With its oil production already reaching pre-Trump era levels, Tehran is linking full compliance with the Joint Comprehensive Plan of Action (JCPOA) to the delisting of the Islamic Revolutionary Guard Corps (IRGC) as a Foreign Terrorist Organization (FTO) by the US State Department. As part of his “maximum pressure” policy against Iran, the Trump administration for the first time named another country’s military entity – the IRGC – as a terrorist group on April 8, 2019. Iran responded by inconsequentially designating all US military forces as a “terrorist organization.”
Since both the United States and Iran are walking back to the pre-Trump period, it would seem that the IRGC branding as a FTO must go as well. The situation on this matter is much more complicated than it appears. The IRGC, which does not report to the president but only to the supreme leader, is not known to be a transparent player. Lifting the IRGC’s FTO branding based on Iran’s “public guarantee to de-escalate” will not satisfy the US administration, Congress nor Iran’s Arab neighbors. The trust deficit over the IRGC’s actions extends to major European powers too.
A rescission of the FTO designation means the lifting of immigration restrictions on the IRGC’s current and former members and anyone ever affiliated with it in any other way from entering the United States. In addition, anyone found knowingly providing material support or resources to the IRGC will not be liable to face criminal proceedings unless he or she falls under the jurisdiction of a host of other sanctions that Iran and its elite military branch are subject to. The step to designate the IRGC as a FTO was designed to deter states and companies from engaging in business with it, which has deep inroads in Iran’s economy. The IRGC was first designated by the Treasury Department in October 2007 under the counterproliferation authorities of Executive Order (E.O) 13382. That action also designated the IRGC’s Quds Force branch — though not the IRGC overall — as a terrorist group under E.O. 13224.
In light of the aforementioned, if the IRGC will not be free of sanctions completely, then what will Iran achieve from its FTO rescission?
The IRGC has always been a redline for the Iranian government because of its close proximity to the supreme leader. Going ahead with reviving the JCPOA without revoking the IRGC’s label as a FTO will be viewed as a major betrayal by the “hardliners,” with the Iranian government expected to face major defiance and opposition if this was to happen.
The Biden administration is beset with a rather similar quandary. The US president and his Democratic Party must be ready to pay some political cost as the media and the Republican Party will portray the IRGC’s FTO delisting as an enormous concession to Iran, one that will eventually lead to its free access to the global market and banking system. A group of 80 Congress members have already written to the US Secretary of State Anthony Blinken informing him that they “are united in strong opposition to any move to legitimize the IRGC’s reckless, destabilizing, and antisemitic actions through the Middle East.” Any new nuclear deal with Iran will have to be placed before the Senate, in which there is some parity between the Democrats and Republicans in terms of numbers. For the White House, any new nuclear deal with Iran will not be easy to sell within the Democratic Party let alone getting Republicans on board.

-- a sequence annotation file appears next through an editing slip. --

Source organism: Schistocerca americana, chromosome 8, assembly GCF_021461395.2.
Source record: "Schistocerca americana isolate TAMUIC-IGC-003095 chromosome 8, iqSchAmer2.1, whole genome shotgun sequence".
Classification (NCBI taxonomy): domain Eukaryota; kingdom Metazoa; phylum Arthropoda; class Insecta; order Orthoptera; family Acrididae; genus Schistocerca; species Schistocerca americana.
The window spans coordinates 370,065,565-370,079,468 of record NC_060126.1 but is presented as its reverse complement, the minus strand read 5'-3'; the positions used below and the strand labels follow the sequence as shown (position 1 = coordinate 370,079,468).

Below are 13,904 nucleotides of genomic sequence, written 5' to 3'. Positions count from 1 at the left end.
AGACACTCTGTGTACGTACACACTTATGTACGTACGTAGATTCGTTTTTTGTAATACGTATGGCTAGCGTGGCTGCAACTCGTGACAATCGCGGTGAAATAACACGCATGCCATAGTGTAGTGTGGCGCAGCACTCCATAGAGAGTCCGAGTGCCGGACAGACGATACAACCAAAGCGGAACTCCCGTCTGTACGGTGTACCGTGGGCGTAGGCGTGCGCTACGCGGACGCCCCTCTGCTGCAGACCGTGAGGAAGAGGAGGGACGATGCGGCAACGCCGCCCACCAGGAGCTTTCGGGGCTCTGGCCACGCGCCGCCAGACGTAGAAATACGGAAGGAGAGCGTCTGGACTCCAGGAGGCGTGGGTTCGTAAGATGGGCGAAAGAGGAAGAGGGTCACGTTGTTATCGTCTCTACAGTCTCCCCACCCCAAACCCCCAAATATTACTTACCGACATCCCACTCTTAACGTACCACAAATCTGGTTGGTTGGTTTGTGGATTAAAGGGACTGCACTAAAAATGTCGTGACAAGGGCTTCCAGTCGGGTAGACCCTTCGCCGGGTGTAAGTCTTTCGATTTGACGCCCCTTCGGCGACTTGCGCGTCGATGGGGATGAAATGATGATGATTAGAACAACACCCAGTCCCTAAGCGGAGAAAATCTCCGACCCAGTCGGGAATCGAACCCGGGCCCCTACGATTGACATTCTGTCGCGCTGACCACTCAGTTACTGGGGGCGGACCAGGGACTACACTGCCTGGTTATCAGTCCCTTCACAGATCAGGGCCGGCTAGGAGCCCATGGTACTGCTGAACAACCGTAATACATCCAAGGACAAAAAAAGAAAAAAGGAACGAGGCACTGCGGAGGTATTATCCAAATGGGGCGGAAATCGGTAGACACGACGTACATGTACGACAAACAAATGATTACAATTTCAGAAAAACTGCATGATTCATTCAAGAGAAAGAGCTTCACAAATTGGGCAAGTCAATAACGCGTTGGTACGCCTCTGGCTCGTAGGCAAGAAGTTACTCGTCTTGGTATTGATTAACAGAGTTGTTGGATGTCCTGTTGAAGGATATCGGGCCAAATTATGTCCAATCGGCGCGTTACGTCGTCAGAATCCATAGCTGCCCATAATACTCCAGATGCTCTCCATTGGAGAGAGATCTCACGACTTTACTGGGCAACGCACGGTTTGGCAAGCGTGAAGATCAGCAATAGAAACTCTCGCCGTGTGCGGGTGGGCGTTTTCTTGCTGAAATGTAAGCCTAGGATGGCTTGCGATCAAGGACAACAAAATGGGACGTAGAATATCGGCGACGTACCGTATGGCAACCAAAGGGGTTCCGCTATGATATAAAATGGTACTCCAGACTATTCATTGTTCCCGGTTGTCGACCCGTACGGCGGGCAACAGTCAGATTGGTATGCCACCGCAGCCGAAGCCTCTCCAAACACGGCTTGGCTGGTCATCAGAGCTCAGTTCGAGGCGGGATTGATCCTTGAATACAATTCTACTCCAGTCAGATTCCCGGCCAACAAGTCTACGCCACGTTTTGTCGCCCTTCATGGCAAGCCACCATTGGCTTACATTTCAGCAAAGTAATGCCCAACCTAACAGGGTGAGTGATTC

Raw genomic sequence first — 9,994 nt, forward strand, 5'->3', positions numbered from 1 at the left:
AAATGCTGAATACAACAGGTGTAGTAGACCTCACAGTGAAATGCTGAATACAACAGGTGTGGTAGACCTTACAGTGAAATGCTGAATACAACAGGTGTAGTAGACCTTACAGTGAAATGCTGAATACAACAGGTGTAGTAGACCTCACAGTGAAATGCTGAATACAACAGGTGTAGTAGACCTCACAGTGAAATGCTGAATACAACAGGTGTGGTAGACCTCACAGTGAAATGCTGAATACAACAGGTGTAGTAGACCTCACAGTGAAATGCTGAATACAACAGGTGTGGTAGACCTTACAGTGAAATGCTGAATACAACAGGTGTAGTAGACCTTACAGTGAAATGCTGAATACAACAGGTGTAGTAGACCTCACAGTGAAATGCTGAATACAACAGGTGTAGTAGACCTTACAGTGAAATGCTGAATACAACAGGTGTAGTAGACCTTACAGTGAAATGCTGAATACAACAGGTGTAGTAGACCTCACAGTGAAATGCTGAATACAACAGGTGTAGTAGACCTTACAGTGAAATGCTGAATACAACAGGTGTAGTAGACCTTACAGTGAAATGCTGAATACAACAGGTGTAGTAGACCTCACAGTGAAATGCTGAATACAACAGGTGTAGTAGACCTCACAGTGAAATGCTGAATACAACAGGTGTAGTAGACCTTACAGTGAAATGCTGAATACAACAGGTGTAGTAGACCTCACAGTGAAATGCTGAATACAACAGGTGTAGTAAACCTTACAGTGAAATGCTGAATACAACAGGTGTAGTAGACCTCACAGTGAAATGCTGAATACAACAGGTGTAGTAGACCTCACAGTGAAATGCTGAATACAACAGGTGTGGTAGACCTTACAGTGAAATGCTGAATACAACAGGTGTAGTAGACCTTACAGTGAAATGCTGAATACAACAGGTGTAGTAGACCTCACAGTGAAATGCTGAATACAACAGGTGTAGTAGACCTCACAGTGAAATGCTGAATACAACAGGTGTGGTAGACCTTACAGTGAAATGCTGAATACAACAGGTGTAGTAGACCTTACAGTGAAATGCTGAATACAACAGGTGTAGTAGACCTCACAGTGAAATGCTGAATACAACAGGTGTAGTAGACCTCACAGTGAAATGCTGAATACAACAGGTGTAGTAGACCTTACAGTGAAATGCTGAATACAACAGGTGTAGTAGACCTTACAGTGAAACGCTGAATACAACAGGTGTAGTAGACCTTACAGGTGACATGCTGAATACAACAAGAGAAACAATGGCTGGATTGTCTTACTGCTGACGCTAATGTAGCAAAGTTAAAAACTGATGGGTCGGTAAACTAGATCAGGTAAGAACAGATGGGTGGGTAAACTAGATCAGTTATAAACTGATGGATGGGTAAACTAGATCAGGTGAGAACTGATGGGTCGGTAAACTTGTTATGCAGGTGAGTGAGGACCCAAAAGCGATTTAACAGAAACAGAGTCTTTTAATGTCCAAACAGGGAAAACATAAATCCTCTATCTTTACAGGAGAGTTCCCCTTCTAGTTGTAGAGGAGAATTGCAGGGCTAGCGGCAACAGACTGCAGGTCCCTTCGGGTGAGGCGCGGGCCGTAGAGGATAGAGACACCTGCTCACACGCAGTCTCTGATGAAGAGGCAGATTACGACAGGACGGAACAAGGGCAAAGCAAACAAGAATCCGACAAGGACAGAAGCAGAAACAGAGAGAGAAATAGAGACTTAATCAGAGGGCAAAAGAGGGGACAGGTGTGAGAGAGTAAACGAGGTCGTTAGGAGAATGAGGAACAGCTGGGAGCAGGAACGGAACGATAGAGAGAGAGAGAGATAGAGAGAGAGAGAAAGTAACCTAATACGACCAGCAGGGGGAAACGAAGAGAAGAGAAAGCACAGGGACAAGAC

Iran desires to damage the credibility of Washington’s power projection through sanctions by revoking the IRGC’S FTO classification, if successful, the United States will be seen as softening its position on a terrorist entity. Iran’s stringent position in the nuclear talks has been to delink all issues concerning human rights, militancy, terrorism, or its missile program from the talks. Tehran’s quagmire stemming from its inability to proceed without the supreme leader’s and the IRGC’s nod may stall the revival of the nuclear deal for the foreseeable future. All the while, Iran will continue to enrich uranium in larger quantities and beyond 60 percent, hence shortening its nuclear breakout time even more.
If the Biden administration finds a way to win the support of lawmakers to revive the nuclear deal including the IRGC’S FTO delisting, will Iran agree to a mechanism to assess the IRGC’s non-involvement in proxy wars across the Middle East and elsewhere? Bridging the trust gap with Iran is a herculean task, especially when the likes of Hezbollah’s and al-Hashd al-Shaabi’s existence solely depends upon the IRGC’s financing and military assistance. While the sanctions hold, Iran has expanded its oil production to pre-Trump levels as reports of sanction-busting activities deepen suspicions about its activities in the future when some key restrictions will be removed.